Apple

U.S. judge OKs class action in e-book suit against Apple

29 March 2014

From Reuters:

A federal judge in New York granted class certification on Friday to a group of consumers who sued Apple Inc for conspiring with five major publishers to fix e-book prices in violation of antitrust law.

U.S. District Judge Denise Cote said the plaintiffs had “more than met their burden” to allow them to sue as a group. She rejected Apple’s contentions that the claims were too different from each other, or that some plaintiffs were not harmed because some e-book prices fell.

“This is a paradigmatic antitrust class action,” wrote Cote, who has scheduled a trial later this year to determine damages, which could reach hundreds of millions of dollars.

. . . .

Cote on Friday also denied Apple’s motion to exclude the opinions of the plaintiffs’ damages expert. In a separate ruling, Cote largely threw out the opinions of Apple’s two damages experts, saying they were not based on “rigorous application of economic methods.”

Link to the rest at Reuters and thanks to BS for the tip.

Apple, Publishers Battle New E-book Antitrust Claims

28 March 2014

From Publishers Weekly:

In two January motions, Apple and the five major publishers involved in a 2010 e-book price-fixing conspiracy asked Judge Denise Cote to dismiss a follow-up suit from an Australian e-book retailer that claimed its business was destroyed by the 2010 agency switch. But since March 14, two new plaintiffs have joined the action, raising the possibility of another legal front opening in the e-book antitrust battle—this one involving aggrieved retailers.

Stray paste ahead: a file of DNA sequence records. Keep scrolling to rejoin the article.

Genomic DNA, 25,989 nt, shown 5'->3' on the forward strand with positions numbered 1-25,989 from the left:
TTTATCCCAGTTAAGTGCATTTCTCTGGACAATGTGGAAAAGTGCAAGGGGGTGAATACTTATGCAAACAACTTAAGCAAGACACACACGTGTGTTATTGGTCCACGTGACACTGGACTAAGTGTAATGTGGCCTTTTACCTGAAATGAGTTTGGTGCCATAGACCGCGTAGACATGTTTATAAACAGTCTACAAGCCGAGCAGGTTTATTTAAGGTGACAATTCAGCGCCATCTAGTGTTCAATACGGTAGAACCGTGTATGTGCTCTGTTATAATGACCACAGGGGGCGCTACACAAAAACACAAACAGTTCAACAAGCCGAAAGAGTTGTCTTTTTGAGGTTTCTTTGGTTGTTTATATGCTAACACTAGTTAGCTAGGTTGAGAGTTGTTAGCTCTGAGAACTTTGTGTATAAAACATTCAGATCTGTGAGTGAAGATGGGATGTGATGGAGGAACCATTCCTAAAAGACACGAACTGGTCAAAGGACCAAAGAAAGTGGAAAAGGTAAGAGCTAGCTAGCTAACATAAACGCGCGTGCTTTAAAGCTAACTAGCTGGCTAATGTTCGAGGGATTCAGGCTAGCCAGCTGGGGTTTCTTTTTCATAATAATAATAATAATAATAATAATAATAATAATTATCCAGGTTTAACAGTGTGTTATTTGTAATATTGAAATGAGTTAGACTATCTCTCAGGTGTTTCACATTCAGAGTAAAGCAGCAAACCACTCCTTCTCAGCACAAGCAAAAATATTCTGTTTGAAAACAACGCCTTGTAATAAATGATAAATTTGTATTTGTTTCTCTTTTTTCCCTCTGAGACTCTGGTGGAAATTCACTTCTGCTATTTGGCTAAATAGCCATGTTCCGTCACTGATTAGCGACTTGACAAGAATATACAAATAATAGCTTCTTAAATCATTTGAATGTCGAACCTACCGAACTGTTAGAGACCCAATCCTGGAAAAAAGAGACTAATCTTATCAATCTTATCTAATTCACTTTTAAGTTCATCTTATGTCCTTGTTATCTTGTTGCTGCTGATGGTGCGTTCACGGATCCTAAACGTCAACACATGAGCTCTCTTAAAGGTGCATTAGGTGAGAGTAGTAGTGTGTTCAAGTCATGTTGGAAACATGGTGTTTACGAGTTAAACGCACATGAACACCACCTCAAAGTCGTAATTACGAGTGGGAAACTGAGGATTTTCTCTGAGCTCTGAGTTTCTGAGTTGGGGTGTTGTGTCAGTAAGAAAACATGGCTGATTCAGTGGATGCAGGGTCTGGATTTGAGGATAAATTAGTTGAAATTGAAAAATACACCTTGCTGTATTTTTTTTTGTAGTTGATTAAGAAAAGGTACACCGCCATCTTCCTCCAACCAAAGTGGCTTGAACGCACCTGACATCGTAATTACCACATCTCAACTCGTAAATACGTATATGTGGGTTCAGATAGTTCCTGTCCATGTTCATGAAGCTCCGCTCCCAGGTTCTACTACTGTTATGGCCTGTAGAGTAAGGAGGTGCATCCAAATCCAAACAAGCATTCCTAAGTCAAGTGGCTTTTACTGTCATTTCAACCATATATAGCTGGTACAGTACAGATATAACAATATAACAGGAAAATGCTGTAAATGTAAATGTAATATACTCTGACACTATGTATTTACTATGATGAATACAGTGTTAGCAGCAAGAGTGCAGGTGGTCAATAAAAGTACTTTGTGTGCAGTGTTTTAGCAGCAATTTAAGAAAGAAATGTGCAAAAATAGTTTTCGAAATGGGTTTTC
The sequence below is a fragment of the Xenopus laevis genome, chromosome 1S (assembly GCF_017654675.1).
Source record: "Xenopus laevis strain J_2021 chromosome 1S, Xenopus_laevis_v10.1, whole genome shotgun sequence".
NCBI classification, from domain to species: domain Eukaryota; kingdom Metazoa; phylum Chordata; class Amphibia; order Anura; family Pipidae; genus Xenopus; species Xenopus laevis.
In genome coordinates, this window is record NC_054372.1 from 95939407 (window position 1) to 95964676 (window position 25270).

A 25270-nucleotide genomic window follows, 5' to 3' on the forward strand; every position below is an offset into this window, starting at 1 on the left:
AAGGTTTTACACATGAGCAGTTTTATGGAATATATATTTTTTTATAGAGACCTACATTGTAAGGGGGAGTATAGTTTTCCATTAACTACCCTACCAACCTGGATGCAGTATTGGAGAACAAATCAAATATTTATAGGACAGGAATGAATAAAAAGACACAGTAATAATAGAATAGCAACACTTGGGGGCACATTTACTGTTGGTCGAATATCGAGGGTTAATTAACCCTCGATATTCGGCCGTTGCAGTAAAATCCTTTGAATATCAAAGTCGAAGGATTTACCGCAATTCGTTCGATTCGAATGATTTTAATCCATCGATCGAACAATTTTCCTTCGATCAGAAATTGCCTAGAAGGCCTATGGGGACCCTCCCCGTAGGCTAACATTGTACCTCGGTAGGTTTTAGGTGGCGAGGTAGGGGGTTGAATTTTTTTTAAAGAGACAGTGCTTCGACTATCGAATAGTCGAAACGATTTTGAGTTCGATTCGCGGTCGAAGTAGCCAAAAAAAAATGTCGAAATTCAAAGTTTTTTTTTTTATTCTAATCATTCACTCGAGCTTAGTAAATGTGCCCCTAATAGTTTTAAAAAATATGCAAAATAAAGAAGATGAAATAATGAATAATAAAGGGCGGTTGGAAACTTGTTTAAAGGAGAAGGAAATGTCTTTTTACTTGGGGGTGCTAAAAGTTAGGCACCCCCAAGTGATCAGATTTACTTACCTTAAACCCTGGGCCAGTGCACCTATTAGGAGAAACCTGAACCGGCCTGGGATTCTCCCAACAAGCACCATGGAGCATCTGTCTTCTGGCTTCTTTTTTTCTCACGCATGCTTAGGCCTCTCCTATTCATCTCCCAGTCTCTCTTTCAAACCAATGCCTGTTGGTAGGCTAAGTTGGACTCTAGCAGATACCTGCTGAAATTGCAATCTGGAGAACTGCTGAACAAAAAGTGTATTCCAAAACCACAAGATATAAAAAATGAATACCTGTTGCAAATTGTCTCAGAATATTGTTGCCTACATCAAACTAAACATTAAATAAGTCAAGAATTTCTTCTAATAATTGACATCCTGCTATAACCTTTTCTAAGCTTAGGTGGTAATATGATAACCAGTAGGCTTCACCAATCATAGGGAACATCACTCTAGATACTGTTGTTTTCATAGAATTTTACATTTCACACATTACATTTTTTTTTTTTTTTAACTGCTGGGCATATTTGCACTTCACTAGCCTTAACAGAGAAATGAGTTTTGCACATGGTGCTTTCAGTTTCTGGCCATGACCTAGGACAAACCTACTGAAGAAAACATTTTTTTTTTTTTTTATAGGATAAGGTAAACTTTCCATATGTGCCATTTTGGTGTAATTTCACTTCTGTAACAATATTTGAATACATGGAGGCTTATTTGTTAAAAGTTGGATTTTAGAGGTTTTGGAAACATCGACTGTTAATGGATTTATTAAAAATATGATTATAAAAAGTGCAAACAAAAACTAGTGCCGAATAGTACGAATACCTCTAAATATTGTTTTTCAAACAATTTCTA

In DNAML vs. Apple Inc. et al, filed in September, 2013, the upstart Australian e-book retailer alleges the company was harmed “directly and as a proximate result” of the 2010 price-fixing scheme executed by Apple and the five agency publishers (Hachette, HarperCollins, Simon & Schuster, Macmillan and Penguin). Now, this month, two related cases have been accepted by Cote: one filed by Lavoho, LLC, a “successor” to the Diesel eBook Store; and another from Abbey House Media, formerly BooksonBoard.

The most recent suits offer virtually identical claims to DNAML’s 2013 suit—that the 2010 agency switch destroyed the retailers’ ability to compete on price.

. . . .

The suits contain nearly identical preambles detailing Apple’s liability finding by Judge Cote, and they press nearly identical claims: that the illegal collusion between Apple and the publishers ended the retailers’ ability to bundle, discount, promote or otherwise engage in retail price competition, thus destroying each nascent e-book business. In each complaint, the plaintiffs were said to have business models “predicated on aggressive price competition.”

. . . .

The Diesel e-bookstore (now Lovoho), was founded in 2005 by Scott Redford. It claims to have offered over three million titles and “the cornerstone” of its business model was also discounted bundling, including “proprietary software that would allow its e-bookstore to ‘shrink wrap’ up to six digital e-books and sell them as a bundle to the consumer.” Diesel also offered a rewards program. Diesel had enjoyed steady growth “every single year,” the suit claims, with “modest profits” and a “large expansion” planned for 2011.

Everything suddenly changed, however, after the agency switch in 2010. Each suit claims the plaintiffs “did not want to agree to the agency agreements,” but “had virtually no choice but to sign them” if they wanted to sell the publishers’ books.

. . . .

Just as Amazon was forced to raise prices, the suits claim, each of the plaintiffs was “forced to stop discounting its prices and cease using its already developed discount-driven promotional tools.”

Link to the rest at Publishers Weekly and thanks to Russell for the tip.

The bone-headed scheme hatched by the leaders of Big Publishing just keeps on rolling along.

PG says Amazon Derangement Syndrome is an expensive affliction.

The absurd ebook case: Apple fights on as consumers spend settlement money at Amazon

26 March 2014

From GigaOm: